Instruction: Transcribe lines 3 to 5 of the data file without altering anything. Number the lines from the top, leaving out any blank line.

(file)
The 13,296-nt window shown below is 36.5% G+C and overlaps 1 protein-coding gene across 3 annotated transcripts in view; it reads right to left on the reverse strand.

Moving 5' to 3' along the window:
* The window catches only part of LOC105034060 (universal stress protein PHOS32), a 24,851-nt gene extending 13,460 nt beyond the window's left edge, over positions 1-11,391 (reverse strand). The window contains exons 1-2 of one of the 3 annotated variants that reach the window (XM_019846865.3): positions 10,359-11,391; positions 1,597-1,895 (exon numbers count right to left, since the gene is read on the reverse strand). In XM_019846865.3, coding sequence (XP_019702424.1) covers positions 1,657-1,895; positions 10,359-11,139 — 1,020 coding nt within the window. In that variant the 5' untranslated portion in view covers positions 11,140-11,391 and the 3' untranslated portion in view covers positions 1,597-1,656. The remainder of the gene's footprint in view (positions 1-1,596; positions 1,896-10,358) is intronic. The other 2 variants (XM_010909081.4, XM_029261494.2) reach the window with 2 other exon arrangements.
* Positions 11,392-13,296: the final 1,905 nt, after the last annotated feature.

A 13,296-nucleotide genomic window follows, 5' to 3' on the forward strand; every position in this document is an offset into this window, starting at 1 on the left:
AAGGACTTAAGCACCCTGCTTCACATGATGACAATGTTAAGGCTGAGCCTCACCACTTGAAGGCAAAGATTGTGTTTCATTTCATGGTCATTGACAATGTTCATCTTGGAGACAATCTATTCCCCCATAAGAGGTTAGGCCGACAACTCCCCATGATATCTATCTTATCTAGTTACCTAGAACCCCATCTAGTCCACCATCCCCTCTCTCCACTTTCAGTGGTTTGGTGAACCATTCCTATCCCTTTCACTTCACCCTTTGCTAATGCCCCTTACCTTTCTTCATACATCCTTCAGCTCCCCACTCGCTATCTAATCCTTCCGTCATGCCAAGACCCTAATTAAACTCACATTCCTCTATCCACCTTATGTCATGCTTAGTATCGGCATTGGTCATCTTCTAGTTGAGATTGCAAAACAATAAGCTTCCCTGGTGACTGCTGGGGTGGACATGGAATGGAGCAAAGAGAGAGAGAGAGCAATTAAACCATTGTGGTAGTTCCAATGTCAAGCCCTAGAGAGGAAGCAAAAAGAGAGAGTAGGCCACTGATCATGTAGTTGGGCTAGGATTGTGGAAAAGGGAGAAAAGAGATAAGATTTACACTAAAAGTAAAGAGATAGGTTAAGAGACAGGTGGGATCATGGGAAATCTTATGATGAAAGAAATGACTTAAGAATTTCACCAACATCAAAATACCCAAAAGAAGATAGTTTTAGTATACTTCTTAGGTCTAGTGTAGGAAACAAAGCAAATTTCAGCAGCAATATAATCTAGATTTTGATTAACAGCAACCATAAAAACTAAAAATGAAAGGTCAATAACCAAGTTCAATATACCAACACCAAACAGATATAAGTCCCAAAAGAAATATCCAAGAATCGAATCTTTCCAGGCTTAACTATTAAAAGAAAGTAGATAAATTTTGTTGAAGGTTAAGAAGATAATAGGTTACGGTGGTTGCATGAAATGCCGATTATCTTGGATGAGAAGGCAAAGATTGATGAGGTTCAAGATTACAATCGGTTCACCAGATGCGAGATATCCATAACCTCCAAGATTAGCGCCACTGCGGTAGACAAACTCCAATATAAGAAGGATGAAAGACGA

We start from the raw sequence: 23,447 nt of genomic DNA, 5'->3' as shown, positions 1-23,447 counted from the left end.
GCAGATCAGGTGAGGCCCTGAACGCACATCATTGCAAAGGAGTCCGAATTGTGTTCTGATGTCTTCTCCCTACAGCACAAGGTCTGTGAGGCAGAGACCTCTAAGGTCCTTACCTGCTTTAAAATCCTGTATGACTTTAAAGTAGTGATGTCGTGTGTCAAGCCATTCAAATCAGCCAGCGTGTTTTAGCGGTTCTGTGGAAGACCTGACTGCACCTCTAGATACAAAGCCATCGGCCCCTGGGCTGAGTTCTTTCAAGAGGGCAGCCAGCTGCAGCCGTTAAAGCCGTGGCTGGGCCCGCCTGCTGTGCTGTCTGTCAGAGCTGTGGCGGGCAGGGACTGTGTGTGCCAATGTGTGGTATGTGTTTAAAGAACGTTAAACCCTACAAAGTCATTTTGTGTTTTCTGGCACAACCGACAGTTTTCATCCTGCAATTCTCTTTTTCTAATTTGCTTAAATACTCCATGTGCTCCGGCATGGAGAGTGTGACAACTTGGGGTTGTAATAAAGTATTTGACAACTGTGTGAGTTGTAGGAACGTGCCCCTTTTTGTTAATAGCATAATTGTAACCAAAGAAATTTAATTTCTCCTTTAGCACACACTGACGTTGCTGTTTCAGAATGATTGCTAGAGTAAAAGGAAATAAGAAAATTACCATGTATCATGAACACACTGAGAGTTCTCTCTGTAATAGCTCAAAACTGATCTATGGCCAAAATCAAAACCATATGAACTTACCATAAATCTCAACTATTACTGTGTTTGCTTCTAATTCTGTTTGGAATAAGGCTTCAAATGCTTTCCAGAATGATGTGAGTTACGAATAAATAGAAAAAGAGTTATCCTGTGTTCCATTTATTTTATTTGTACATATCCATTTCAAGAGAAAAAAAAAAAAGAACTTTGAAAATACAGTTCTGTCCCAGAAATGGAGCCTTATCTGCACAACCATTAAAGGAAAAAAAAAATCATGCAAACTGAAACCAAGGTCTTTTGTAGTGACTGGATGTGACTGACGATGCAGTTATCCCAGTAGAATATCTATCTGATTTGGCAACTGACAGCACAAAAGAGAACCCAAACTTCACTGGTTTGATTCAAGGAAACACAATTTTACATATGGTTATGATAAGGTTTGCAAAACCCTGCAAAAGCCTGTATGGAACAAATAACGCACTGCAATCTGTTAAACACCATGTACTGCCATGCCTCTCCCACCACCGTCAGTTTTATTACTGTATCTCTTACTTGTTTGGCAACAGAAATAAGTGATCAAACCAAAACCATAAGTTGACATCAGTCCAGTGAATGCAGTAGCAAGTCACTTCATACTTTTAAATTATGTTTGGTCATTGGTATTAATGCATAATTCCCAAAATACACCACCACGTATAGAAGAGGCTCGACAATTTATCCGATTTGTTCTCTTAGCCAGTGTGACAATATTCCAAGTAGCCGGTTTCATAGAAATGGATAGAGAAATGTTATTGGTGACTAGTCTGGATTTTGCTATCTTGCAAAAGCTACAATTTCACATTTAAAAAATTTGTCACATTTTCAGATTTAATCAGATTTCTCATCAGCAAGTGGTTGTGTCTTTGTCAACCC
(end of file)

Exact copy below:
* The window catches only part of LOC105034060 (universal stress protein PHOS32), a 24,851-nt gene extending 13,460 nt beyond the window's left edge, over positions 1-11,391 (reverse strand). The window contains exons 1-2 of one of the 3 annotated variants that reach the window (XM_019846865.3): positions 10,359-11,391; positions 1,597-1,895 (exon numbers count right to left, since the gene is read on the reverse strand). In XM_019846865.3, coding sequence (XP_019702424.1) covers positions 1,657-1,895; positions 10,359-11,139 — 1,020 coding nt within the window. In that variant the 5' untranslated portion in view covers positions 11,140-11,391 and the 3' untranslated portion in view covers positions 1,597-1,656. The remainder of the gene's footprint in view (positions 1-1,596; positions 1,896-10,358) is intronic. The other 2 variants (XM_010909081.4, XM_029261494.2) reach the window with 2 other exon arrangements.
* Positions 11,392-13,296: the final 1,905 nt, after the last annotated feature.

A 13,296-nucleotide genomic window follows, 5' to 3' on the forward strand; every position in this document is an offset into this window, starting at 1 on the left: